Of the patients who died during the COVID-19 period, two of them had their cause of death attributed to SARS-CoV-2 infection, which was contracted post-operatively in both cases. This gave a 30-day mortality due to SARS-CoV-2 infection of 2.56% in our population. The remaining patient had a cardiac related cause of death. As noted previously, no patient who underwent surgical intervention was known to be positive for SARS-CoV-2 RNA at the time of operative intervention. This finding supports the evidence from Giorgio et al. in Italy, who operated on 19 patients during this time, none of whom tested positive for SARS-CoV-2 (10).
There was no statistically significant difference in the distribution of the patients who tested positive for SARS-CoV-2 RNA between the instrumented and non-instrumented cohorts, or in the time from admission to operation in the two groups. The mean time to theatre was shorter for the non-instrumented cases, but a few cases, such as the patient testing positive for SARS-CoV-2 who was managed conservatively until they tested negative, could be a confounding factor affecting these results.
With regards to the instrumented and non-instrumented cases performed during the COVID-19 pandemic period, the instrumented cases were found to have a significantly longer length of stay (14.9 vs. 2.1 days). This did achieve statistical significance, and would be expected as the instrumented cases, including stabilization for trauma, infection and tumour, have a much larger physiological impact compared to, for example, the decompressions for cauda equina syndrome. The instrumented cases are also associated with a prolonged course of rehabilitation, and the need for post-operative antibiotics in the cases of infection. This is backed up by existing literature, suggesting spinal instrumentation is a predictor for longer length of stay (11).
The complication rate in our unit during the COVID-19 period was found to be 10.3%. A systematic review performed in 2010 suggests that based on 79,471 patients undergoing spinal surgery, an overall complication rate of 16.4% was identified (12). This suggests that our complication rate is lower than that found in the literature, despite the restrictions found with operating in full PPE during the COVID-19 pandemic (7).
One limitation of this data set is that the COVID-19 sample size is small, at 78 cases. This may mean that the study is under-powered to detect any significant difference in 30-day mortality rates between the two populations. The only way to improve this and reduce the risk of type II error, would be to collaborate and pool data with other similar spinal units, in order to improve the sample size.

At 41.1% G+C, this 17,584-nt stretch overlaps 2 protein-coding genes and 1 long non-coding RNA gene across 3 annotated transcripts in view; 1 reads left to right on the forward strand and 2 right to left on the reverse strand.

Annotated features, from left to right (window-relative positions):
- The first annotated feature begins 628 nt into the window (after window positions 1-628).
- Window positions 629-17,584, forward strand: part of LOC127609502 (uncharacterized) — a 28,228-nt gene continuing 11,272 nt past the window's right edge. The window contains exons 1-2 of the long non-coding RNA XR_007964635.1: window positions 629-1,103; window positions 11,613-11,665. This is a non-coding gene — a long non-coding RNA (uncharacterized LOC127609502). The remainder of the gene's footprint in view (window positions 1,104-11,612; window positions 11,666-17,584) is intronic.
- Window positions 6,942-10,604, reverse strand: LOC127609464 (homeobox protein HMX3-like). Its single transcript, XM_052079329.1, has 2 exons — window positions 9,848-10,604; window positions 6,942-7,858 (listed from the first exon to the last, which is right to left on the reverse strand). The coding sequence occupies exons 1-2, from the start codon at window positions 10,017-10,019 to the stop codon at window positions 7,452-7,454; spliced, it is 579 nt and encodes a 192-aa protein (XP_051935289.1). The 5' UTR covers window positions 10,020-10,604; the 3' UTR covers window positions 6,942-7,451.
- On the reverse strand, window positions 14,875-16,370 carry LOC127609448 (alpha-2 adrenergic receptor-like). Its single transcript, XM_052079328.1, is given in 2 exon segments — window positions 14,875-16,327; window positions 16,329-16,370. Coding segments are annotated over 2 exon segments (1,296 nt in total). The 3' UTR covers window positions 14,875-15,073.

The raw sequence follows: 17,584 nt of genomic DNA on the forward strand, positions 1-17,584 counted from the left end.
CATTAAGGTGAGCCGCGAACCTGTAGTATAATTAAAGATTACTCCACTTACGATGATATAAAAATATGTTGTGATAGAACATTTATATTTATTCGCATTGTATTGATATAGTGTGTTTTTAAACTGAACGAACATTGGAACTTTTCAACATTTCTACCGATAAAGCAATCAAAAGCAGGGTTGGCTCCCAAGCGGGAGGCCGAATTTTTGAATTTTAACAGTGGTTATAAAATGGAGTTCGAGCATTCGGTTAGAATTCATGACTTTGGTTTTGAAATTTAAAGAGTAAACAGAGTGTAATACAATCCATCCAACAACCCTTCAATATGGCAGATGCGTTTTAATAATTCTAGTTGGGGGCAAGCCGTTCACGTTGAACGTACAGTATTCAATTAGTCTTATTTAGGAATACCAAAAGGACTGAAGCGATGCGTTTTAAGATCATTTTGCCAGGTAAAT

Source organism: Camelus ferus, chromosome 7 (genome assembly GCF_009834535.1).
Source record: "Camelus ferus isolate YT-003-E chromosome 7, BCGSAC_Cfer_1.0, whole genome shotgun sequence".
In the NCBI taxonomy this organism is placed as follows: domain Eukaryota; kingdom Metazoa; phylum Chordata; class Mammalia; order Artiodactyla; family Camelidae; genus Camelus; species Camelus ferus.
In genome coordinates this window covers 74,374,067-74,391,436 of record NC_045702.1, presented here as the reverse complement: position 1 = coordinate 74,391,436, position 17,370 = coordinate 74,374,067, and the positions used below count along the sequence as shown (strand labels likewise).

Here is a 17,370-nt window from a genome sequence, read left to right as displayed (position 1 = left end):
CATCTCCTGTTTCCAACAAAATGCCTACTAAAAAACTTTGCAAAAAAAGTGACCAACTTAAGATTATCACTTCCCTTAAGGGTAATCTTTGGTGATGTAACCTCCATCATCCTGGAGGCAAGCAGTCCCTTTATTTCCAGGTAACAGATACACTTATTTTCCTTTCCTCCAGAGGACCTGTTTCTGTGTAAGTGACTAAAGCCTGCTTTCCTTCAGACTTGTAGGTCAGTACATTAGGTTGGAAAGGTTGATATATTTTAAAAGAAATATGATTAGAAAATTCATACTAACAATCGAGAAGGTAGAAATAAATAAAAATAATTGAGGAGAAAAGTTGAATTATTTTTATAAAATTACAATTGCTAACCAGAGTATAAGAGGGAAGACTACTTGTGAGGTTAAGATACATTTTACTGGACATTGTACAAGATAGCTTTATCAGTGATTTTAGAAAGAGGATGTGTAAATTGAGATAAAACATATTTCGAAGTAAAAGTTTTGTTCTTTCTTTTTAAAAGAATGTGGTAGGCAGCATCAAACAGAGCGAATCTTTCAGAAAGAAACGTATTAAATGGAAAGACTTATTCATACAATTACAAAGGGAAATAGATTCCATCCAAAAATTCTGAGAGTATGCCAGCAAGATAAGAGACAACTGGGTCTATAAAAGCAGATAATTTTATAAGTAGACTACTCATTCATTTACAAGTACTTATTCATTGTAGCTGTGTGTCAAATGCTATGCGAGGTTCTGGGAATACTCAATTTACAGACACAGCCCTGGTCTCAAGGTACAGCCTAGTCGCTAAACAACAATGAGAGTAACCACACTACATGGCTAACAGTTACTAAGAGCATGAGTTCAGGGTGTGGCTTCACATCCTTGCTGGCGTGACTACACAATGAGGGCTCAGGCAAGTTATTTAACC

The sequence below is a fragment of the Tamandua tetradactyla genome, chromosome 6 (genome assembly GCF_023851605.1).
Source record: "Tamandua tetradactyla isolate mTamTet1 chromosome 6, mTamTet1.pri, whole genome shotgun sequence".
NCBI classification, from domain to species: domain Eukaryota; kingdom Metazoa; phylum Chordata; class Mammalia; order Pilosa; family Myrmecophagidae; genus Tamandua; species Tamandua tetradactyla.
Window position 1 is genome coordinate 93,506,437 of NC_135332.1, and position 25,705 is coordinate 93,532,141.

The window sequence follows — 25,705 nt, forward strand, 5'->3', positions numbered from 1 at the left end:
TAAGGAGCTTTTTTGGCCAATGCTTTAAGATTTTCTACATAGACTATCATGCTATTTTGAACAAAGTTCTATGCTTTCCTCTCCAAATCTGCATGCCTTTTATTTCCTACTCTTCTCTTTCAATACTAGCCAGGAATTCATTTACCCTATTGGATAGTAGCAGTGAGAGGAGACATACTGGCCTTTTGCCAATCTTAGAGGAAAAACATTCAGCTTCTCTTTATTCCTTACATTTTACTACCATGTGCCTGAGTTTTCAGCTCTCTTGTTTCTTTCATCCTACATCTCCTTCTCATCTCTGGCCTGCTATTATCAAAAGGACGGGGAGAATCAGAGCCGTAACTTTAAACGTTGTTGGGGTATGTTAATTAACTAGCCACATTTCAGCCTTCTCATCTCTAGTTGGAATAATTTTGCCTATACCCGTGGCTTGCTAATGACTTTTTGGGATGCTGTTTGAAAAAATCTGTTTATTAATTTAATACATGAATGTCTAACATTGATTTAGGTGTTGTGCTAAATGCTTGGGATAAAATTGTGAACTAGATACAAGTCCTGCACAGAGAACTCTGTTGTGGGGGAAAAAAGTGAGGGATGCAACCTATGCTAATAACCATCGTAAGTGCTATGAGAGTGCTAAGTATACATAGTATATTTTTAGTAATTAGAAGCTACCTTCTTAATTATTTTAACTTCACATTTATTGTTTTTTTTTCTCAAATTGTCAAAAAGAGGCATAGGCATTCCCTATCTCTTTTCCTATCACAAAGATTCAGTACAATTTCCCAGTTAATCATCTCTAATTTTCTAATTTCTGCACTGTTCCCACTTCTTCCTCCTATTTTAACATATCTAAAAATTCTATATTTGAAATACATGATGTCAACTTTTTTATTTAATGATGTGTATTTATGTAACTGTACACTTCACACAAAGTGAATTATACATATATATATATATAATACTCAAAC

The global pandemic caused by severe acute respiratory syndrome coronavirus 2 has had a huge impact on health-care provision as a whole, and also on spinal services. The number of operative cases performed in our tertiary unit fell by one-third during the pandemic period. Despite the fear that mortality would increase in our patient population, our data shows no significant difference in mortality rates for those operated on during the COVID-19 pandemic, and the same time in 2019. Similarly, there was no significant difference in length of stay between the two time periods, or in complication rates when compared with the existing literature. Patient selection may have played a factor in our favourable 30-day mortality rates, and longer-term studies are needed to demonstrate the full impact of the COVID-19 pandemic on spinal services.
Data Sharing Statement: Available at http://dx.doi.org/10.21037/jss-20-643
Peer Review File: Available at http://dx.doi.org/10.21037/jss-20-643
Conflicts of Interest: Both authors have completed the ICMJE uniform disclosure form (available at http://dx.doi.org/10.21037/jss-20-643). The authors have no conflicts of interest to declare.
Ethical Statement: The authors are accountable for all aspects of the work in ensuring that questions related to the accuracy or integrity of any part of the work are appropriately investigated and resolved. The study was conducted in accordance with the Declaration of Helsinki (as revised in 2013). Ethics Committee approval was not required as this was a retrospective observational study using routinely collected data, did not affect patient care, and contains no patient identifiable data. Informed consent was not obtained from patients as this was a retrospective observational study using routinely collected data. The study did not affect patient care, and contains no patient identifiable data.
Open Access Statement: This is an Open Access article distributed in accordance with the Creative Commons Attribution-NonCommercial-NoDerivs 4.0 International License (CC BY-NC-ND 4.0), which permits the non-commercial replication and distribution of the article with the strict proviso that no changes or edits are made and the original work is properly cited (including links to both the formal publication through the relevant DOI and the license). See: https://creativecommons.org/licenses/by-nc-nd/4.0/.